Dissatisfied with the Church of England, the Pilgrims, a group of poor, largely uneducated English religious separatists, had already relocated to Amsterdam and Leiden in Holland before deciding in 1617 to emigrate to the New World. On 16 September 1620, having secured an essential patent from the London Company, 102 passengers began their historic sixty-five-day voyage aboard a single ship, the 180-ton Mayflower. They were headed for Virginia but got blown off course and instead decided to found their colony in Cape Cod in what would become the Massachusetts Bay Colony. They called the colony Plymouth after the harbor in England from which they departed for the New World.
Since the new location for their colony was outside the areas claimed by the two chartered joint-stock companies, they considered themselves technically independent and created their own government under the Mayflower Compact. It was a legal instrument that bound the Pilgrims together when they arrived in New England. The core members of the Pilgrims' immigrant group were Separatists, members of a Puritan sect that had split from the Church of England, the only legal church in England at that time. Others in the group, however, had remained part of the Church of England, so not all of the Pilgrims shared the same religion. On November 11, 1620, needing to maintain order and establish a civil society while they waited for this new patent, the male passengers signed the Mayflower Compact, a church covenant modified for civic use, represents an early attempt to establish written laws in an American colony.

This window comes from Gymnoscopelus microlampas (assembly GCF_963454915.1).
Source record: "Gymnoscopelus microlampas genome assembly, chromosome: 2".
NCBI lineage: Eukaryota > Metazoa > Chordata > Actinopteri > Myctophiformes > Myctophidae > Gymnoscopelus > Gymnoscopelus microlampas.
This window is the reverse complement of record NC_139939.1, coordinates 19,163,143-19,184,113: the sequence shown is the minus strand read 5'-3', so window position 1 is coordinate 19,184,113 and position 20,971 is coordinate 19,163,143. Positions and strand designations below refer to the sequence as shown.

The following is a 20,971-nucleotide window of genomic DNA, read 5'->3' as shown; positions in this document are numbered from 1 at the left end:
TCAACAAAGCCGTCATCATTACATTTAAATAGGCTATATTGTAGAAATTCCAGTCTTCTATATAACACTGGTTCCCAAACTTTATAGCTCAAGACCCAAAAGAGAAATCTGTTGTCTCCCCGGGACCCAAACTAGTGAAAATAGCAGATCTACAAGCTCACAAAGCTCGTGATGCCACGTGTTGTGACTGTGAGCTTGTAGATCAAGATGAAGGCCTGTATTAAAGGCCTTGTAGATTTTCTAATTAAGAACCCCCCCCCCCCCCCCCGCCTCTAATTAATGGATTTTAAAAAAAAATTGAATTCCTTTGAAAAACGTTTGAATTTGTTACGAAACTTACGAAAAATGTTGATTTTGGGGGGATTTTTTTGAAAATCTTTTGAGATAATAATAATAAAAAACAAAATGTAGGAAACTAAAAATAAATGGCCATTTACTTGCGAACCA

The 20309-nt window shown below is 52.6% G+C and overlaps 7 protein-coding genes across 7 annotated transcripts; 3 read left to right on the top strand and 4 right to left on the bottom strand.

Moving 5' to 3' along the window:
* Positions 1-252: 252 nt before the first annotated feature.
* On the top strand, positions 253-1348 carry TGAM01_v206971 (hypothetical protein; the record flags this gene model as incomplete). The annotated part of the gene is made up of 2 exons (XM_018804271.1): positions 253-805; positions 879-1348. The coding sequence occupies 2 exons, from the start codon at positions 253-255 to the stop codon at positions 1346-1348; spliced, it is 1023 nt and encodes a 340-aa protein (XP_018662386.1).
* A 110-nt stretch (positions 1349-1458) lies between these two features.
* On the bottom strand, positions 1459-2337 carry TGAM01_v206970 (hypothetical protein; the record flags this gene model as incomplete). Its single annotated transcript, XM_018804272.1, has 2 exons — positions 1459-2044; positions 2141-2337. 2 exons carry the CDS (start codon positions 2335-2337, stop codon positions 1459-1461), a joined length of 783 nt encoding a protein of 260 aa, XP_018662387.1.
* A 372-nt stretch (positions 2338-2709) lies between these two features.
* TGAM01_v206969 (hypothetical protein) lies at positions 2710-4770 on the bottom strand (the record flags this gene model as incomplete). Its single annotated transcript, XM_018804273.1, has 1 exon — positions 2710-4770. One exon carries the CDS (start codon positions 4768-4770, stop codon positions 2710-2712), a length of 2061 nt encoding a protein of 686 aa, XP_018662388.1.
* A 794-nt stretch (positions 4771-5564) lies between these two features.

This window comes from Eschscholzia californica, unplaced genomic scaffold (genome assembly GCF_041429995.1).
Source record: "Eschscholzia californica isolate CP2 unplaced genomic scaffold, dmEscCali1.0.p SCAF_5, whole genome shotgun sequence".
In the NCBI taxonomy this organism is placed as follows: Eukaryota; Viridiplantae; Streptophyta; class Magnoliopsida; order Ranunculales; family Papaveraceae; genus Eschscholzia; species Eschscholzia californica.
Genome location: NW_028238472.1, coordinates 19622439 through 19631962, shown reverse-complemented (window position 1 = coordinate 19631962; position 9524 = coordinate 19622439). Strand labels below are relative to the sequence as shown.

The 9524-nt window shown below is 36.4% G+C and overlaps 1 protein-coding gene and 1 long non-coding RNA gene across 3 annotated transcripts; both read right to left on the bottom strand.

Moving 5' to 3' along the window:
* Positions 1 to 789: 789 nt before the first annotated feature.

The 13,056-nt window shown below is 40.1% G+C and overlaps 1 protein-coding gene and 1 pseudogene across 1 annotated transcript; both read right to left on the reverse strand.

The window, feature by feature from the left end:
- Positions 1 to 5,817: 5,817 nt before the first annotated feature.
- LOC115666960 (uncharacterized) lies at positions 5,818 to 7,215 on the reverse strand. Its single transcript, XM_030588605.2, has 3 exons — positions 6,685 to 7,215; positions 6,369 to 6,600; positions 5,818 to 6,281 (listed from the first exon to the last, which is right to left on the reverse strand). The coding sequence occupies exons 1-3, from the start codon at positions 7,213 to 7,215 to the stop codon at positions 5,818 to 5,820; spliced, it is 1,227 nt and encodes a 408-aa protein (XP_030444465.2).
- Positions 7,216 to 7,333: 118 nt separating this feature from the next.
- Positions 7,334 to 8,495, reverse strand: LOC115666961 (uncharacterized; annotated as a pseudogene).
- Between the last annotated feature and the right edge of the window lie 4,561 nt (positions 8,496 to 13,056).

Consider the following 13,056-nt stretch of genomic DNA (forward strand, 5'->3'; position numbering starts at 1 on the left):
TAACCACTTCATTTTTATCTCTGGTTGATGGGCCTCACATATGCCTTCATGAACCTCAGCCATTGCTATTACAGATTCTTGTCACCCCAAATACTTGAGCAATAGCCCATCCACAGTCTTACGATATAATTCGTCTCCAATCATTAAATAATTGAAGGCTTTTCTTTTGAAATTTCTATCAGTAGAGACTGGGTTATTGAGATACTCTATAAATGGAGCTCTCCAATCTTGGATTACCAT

The Mayflower Compact is in essence a social contract because of its principle that a government's authority derives from the consent of the governed. The signers of the Compact stated that the authority to make laws in the colony was also based on the fact that the inhabitants consented to follow the compact's rules and regulations for the sake of survival. The settlers would subordinate...
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